Buffalo shooter invited others to his private Discord ‘journal’ 30 minutes before attack – TechCrunch

Discord has provided more insight into how the shooter who opened fire at a Buffalo, New York supermarket over the weekend used their service prior to the tragic act of violence.

The shooter, 18-year-old Payton Gendron, is charged with first-degree murder in the mass shooting, which left 10 dead and three wounded. In the month before the attack on the Buffalo Tops grocery store, which he researched and targeted in an effort to harm as many Black people as possible, he used Discord to document his plans in extreme detail.

According to Discord, the alleged shooter created an invite-only private server that he used as a “personal journal chat log.” The server had no other members until 30 minutes before the attack began, when a “small group of people” received an invite and joined.

“Prior to that, our records indicate that no other person viewed the diary chat log on this private server,” a Discord spokesperson told TechCrunch. TechCrunch has reached out to the company for more details on server activity and information on how it handles moderation for servers and private messages.

Discord, a text and voice chat app, is best known for its great public chat rooms, but it also allows users to create private invite-only servers. In updates to the Discord server, which shares a username with the Twitch channel he used to livestream the shooting, the suspect thoroughly documented his violent and racist views. He also detailed the logistics of how he would carry out the mass shooting, including the equipment he would wear, his pre-shooting shopping trips and his plans for the day.

While it is unknown which other Discord servers Gendron was active on, he does reference his activity on the app in the chat logs. “I didn’t even think until now that people in my discord groups probably aren’t going to be targeted by ATF and FBI agents,” he wrote. While Discord served as a sort of digital diary of the atrocities he would later commit, he also compiled a nearly 200-page display of his beliefs, weapons, and plans to commit violence in Google Docs.

In early May, he expressed concern that Google might discover his plan for violence in messages sent on Discord’s private server. “Ok, I’m a little stressed because a Google worker is going to see my fucking manifesto,” he wrote. “WHY did I write it in Google Docs? I should have had some other solution.” Unfortunately, those concerns were unfounded. After the shooting, Google removed the document for violating its terms of service.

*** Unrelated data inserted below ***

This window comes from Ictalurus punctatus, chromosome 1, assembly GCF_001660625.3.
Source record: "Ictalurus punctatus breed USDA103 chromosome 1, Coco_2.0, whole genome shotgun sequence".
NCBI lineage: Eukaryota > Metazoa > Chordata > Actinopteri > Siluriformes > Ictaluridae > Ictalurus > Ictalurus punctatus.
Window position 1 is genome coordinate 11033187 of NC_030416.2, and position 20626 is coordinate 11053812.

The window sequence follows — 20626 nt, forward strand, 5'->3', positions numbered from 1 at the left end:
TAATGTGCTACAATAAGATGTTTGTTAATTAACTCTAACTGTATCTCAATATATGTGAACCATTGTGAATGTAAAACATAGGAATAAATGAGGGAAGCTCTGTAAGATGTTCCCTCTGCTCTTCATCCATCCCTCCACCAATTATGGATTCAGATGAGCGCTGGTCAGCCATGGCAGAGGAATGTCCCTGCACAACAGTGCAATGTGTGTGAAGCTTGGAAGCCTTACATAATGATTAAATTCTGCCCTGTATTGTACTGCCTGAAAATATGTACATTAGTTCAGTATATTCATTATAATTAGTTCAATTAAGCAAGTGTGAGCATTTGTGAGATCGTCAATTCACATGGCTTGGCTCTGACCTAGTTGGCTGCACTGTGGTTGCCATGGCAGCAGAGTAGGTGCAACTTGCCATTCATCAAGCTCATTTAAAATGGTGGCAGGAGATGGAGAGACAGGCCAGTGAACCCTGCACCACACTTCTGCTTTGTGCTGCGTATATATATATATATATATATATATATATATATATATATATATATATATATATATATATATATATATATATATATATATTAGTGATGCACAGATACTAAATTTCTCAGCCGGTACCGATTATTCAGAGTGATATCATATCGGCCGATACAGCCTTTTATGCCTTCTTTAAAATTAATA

The suspect, who live-streamed the shooting on Twitch, also spent time on 4chan’s /pol/, an infamous sub-message forum riddled with racism, misogyny and extremism. Unlike major social networks like Discord, 4chan does not proactively moderate content and only removes illegal content when necessary. In Discord chat logs. reviewed by TechCrunch, the shooter notes that he “really only became racist” after finding white supremacist ideas on 4chan.

Five years ago, Discord was involved in the Charlottesville Unite the Right rally, an open gathering of white supremacists and other far-right extremists that ended in the death of a counter-protester. Rally participants and organizers met on private Discord servers to plan the day’s events and discuss the logistics of what would take place in Charlottesville. The company responded by cracking down on a number of servers harboring extremism, though it maintained that it did not read messages on private servers.

Like Reddit, most of Discord’s practical moderation comes from the community moderators within its chat rooms. And like most social businesses, Discord relies on a combination of automated content analysis and human moderators. Last year, the company acquired Sentropy, an artificial intelligence software company that detects and eliminates online hate and bullying, to bolster those efforts.

In the years after the deadly violence in Charlottesville, Discord successfully sought to distance itself from its association with the far-right extremists and white supremacists who once called the social network home. More recently, Discord has also put some distance between its current brand and its origins as a popular chat app for gamers, rebranding itself as a welcoming hub for a broad spectrum of thriving online communities.

“Our deepest condolences go out to the victims and their families,” a Discord spokesperson said of the tragedy in Buffalo, adding that it is assisting law enforcement with the ongoing investigation. “Hate has no place on Discord and we are committed to combating violence and extremism.”

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